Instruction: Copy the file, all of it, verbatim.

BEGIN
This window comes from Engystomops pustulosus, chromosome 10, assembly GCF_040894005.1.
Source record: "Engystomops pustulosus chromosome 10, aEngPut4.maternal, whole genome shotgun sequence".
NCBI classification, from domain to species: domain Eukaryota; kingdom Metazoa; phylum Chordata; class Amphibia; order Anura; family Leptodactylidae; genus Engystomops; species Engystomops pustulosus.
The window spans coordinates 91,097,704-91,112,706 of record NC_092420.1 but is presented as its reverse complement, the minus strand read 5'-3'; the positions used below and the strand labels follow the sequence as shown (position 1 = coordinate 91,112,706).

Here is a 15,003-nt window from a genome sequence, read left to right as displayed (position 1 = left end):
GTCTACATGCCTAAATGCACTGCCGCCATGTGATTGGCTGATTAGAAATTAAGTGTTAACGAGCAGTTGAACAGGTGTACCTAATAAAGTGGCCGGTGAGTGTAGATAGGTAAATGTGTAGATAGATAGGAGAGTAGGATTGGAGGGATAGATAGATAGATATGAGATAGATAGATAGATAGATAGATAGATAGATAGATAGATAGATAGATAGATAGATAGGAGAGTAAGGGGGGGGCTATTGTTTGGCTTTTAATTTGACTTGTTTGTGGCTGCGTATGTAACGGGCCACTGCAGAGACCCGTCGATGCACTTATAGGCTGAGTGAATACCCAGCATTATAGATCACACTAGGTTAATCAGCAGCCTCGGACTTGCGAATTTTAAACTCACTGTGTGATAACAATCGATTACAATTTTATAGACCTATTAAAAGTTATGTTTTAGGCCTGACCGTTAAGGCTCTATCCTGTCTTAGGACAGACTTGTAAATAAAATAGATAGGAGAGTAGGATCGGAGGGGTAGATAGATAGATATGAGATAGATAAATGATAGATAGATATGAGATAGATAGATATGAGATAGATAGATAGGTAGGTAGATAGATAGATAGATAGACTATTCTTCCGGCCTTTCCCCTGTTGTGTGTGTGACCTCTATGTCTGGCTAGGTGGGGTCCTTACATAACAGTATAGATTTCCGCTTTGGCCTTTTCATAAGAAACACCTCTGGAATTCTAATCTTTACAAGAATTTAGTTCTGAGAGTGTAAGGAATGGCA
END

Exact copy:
This window comes from Engystomops pustulosus, chromosome 10, assembly GCF_040894005.1.
Source record: "Engystomops pustulosus chromosome 10, aEngPut4.maternal, whole genome shotgun sequence".
NCBI classification, from domain to species: domain Eukaryota; kingdom Metazoa; phylum Chordata; class Amphibia; order Anura; family Leptodactylidae; genus Engystomops; species Engystomops pustulosus.
The window spans coordinates 91,097,704-91,112,706 of record NC_092420.1 but is presented as its reverse complement, the minus strand read 5'-3'; the positions used below and the strand labels follow the sequence as shown (position 1 = coordinate 91,112,706).

Here is a 15,003-nt window from a genome sequence, read left to right as displayed (position 1 = left end):
GTCTACATGCCTAAATGCACTGCCGCCATGTGATTGGCTGATTAGAAATTAAGTGTTAACGAGCAGTTGAACAGGTGTACCTAATAAAGTGGCCGGTGAGTGTAGATAGGTAAATGTGTAGATAGATAGGAGAGTAGGATTGGAGGGATAGATAGATAGATATGAGATAGATAGATAGATAGATAGATAGATAGATAGATAGATAGATAGATAGATAGATAGGAGAGTAAGGGGGGGGCTATTGTTTGGCTTTTAATTTGACTTGTTTGTGGCTGCGTATGTAACGGGCCACTGCAGAGACCCGTCGATGCACTTATAGGCTGAGTGAATACCCAGCATTATAGATCACACTAGGTTAATCAGCAGCCTCGGACTTGCGAATTTTAAACTCACTGTGTGATAACAATCGATTACAATTTTATAGACCTATTAAAAGTTATGTTTTAGGCCTGACCGTTAAGGCTCTATCCTGTCTTAGGACAGACTTGTAAATAAAATAGATAGGAGAGTAGGATCGGAGGGGTAGATAGATAGATATGAGATAGATAAATGATAGATAGATATGAGATAGATAGATATGAGATAGATAGATAGGTAGGTAGATAGATAGATAGATAGACTATTCTTCCGGCCTTTCCCCTGTTGTGTGTGTGACCTCTATGTCTGGCTAGGTGGGGTCCTTACATAACAGTATAGATTTCCGCTTTGGCCTTTTCATAAGAAACACCTCTGGAATTCTAATCTTTACAAGAATTTAGTTCTGAGAGTGTAAGGAATGGCA